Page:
Many U.S. stocks, as well as many British American Depositary Receipts (ADRs) listed in U.S. exchanges, are cheaper than they were several months ago. This “discount” has given long-term investors relatively good entry points into many strong stocks to buy.
Despite competitive pressures from other big pharma and biotech companies, all three of these biopharma stocks to buy have strong balance sheets, proactive management and several important drugs in the pipeline that are likely to keep them ahead of the competition. Furthermore, all three companies offer healthy dividend yields that will provide strong support for their respective stock prices in the months ahead.
With all of that said, let’s take a closer look at these high-yield, discounted stocks to buy.
Of all three of the stocks to buy on this list, I am most bullish on GSK stock. When major indices come under stress, more than ever I look for companies that offer fundamental value and growth potential, as well as proven stability. Overall, GSK shares fit the criteria well.
Despite management’s efforts to boost the company’s financial strength, since 2014, the GlaxoSmithKline shares have not done much for investors. The lackluster performance was mostly because its pharmaceutical business lagged other big pharma rivals in offering blockbuster drugs.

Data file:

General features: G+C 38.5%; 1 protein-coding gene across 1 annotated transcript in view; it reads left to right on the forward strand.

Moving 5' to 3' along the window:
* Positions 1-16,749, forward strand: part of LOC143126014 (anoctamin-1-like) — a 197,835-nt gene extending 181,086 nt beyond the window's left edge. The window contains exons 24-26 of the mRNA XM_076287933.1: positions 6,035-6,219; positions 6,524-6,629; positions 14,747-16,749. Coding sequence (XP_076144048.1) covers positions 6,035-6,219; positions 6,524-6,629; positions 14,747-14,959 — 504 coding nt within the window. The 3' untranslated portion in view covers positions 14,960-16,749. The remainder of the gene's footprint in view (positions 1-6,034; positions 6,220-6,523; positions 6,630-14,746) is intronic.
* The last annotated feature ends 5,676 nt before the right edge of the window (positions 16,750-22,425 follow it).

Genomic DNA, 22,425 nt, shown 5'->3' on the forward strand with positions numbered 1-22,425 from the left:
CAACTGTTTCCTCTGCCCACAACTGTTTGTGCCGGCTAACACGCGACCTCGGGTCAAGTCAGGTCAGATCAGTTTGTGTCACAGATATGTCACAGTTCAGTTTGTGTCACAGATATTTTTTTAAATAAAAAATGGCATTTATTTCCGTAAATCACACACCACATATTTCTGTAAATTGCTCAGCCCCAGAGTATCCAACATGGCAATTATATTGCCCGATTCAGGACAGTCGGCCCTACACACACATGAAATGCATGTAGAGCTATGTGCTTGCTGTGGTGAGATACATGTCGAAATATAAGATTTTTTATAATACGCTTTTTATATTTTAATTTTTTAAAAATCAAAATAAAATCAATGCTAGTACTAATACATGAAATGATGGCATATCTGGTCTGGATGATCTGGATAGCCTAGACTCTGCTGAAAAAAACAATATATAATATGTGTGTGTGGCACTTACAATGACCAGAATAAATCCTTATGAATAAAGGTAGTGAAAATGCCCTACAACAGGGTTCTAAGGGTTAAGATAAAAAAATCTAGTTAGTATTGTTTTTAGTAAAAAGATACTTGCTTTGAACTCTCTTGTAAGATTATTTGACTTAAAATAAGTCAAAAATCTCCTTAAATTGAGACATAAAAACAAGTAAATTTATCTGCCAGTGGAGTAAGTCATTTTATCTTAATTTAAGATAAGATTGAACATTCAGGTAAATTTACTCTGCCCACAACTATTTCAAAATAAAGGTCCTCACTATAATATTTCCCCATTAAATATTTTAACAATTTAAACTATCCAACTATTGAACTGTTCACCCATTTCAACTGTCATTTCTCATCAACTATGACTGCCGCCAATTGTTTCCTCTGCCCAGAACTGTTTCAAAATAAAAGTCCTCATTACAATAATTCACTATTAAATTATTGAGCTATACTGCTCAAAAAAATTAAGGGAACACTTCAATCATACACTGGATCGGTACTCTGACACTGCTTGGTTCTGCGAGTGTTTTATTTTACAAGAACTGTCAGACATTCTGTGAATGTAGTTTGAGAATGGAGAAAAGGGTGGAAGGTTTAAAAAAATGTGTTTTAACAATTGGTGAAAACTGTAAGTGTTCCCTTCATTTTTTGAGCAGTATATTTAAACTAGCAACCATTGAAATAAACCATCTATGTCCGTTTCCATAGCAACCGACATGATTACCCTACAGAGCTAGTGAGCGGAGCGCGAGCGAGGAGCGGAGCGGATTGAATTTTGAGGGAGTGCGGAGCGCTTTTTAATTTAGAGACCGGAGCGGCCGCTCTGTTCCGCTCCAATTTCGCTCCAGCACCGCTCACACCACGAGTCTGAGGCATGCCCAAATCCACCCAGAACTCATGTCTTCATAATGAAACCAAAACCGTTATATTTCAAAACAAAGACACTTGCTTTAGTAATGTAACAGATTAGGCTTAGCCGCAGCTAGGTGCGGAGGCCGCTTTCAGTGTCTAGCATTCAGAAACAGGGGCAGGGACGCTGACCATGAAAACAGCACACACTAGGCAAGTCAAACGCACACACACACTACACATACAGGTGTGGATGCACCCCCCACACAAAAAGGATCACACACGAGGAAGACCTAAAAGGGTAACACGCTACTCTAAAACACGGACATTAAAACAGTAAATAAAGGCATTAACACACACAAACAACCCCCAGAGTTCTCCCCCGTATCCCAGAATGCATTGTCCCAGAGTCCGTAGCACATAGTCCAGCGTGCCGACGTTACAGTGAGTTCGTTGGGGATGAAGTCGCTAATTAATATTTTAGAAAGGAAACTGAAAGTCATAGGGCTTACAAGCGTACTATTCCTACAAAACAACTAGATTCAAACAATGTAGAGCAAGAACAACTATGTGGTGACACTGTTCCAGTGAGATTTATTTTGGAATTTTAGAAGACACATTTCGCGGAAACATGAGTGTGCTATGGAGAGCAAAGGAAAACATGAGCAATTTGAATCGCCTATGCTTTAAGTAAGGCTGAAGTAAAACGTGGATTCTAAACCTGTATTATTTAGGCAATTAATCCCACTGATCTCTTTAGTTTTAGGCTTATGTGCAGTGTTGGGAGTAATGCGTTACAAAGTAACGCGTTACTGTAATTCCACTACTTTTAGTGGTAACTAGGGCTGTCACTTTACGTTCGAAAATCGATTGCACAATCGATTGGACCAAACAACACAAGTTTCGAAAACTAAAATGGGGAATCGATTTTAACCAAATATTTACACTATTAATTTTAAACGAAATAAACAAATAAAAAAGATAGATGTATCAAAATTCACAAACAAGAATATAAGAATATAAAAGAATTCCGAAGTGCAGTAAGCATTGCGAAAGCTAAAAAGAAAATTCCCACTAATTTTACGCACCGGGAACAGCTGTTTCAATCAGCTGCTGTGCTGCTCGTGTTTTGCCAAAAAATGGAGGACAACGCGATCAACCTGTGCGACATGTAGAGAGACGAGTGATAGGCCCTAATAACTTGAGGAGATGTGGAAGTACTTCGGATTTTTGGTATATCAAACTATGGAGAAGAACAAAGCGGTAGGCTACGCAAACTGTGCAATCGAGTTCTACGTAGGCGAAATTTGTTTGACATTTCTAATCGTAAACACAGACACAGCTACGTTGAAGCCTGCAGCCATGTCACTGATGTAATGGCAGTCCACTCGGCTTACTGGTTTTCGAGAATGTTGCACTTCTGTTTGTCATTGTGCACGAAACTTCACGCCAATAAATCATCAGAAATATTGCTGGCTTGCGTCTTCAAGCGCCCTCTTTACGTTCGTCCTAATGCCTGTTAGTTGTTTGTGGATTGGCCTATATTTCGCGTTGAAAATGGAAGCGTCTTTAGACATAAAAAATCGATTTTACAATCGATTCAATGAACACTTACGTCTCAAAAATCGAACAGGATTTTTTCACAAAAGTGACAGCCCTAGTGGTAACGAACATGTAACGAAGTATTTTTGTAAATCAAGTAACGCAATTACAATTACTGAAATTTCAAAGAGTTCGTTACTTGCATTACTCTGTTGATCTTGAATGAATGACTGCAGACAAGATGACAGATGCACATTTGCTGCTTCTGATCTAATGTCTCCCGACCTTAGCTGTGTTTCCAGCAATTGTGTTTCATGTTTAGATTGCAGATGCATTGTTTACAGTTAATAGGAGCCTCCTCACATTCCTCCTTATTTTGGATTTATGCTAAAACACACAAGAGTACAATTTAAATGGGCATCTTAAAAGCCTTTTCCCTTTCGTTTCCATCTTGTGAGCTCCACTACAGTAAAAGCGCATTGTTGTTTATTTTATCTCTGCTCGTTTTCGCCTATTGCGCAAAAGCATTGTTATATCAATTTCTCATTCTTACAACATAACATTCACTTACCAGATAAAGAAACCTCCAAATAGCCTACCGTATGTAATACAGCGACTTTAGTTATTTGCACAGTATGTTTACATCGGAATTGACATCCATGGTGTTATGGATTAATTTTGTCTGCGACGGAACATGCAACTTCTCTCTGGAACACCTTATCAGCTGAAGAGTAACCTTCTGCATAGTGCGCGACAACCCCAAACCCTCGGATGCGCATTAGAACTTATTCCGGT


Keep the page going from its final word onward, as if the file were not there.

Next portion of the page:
However, GSK management has been focusing on developing strong assets for its pipeline. For example, “immune system,” which gives the company pricing power, is now getting a higher share of its R&D budget. The company is also a global leader in respiratory diseases.
Furthermore, I am excited about the recent merger announcement between GSK and Pfizer (NYSE:PFE), which will create a leader in over-the-counter (OTC) products. The two companies will spinoff their consumer healthcare brands in a new venture of which GSK will own 68% and contribute with its top brands, including Theraflu, Sensodyne and Voltaren. I expect this new company to be a winner for the investors.
Over the past two years, the political discourse in the U.K. on Brexit — the country’s decision to leave the European Union (E.U.) — has increased the volatility of British companies and their stock prices. Although a potential no-deal Brexit could affect GSK with a broader sell-off, I believe that in a few weeks we will witness a trade deal between the U.K. and the E.U. that will calm the nerves and offer visibility for businesses. Going forward, Brexit is not likely to have a major negative impact on GlaxoSmithKline’s business model or the GSK share price.
GSK’s latest earnings release on Oct. 31 showed a strong balance sheet and a positive outlook for 2019. Due to its rock-solid dividend, which stands at over 5%, and its solid growth potential, GlaxoSmithKline belongs in any balanced portfolio of healthcare stocks.
Through 2023, Illinois-based AbbVie owns the U.S. patent protection for Humira, the world’s bestselling drug that treats rheumatoid arthritis and Crohn’s disease. Many analysts on Wall Street have been concerned with the concentration risk on the high level of earnings from a single drug. But other analysts are optimistic that management will continue to grow earnings in double digits through different successful drugs in the pipeline, including Venclexta, Risankizumab and Orilissa.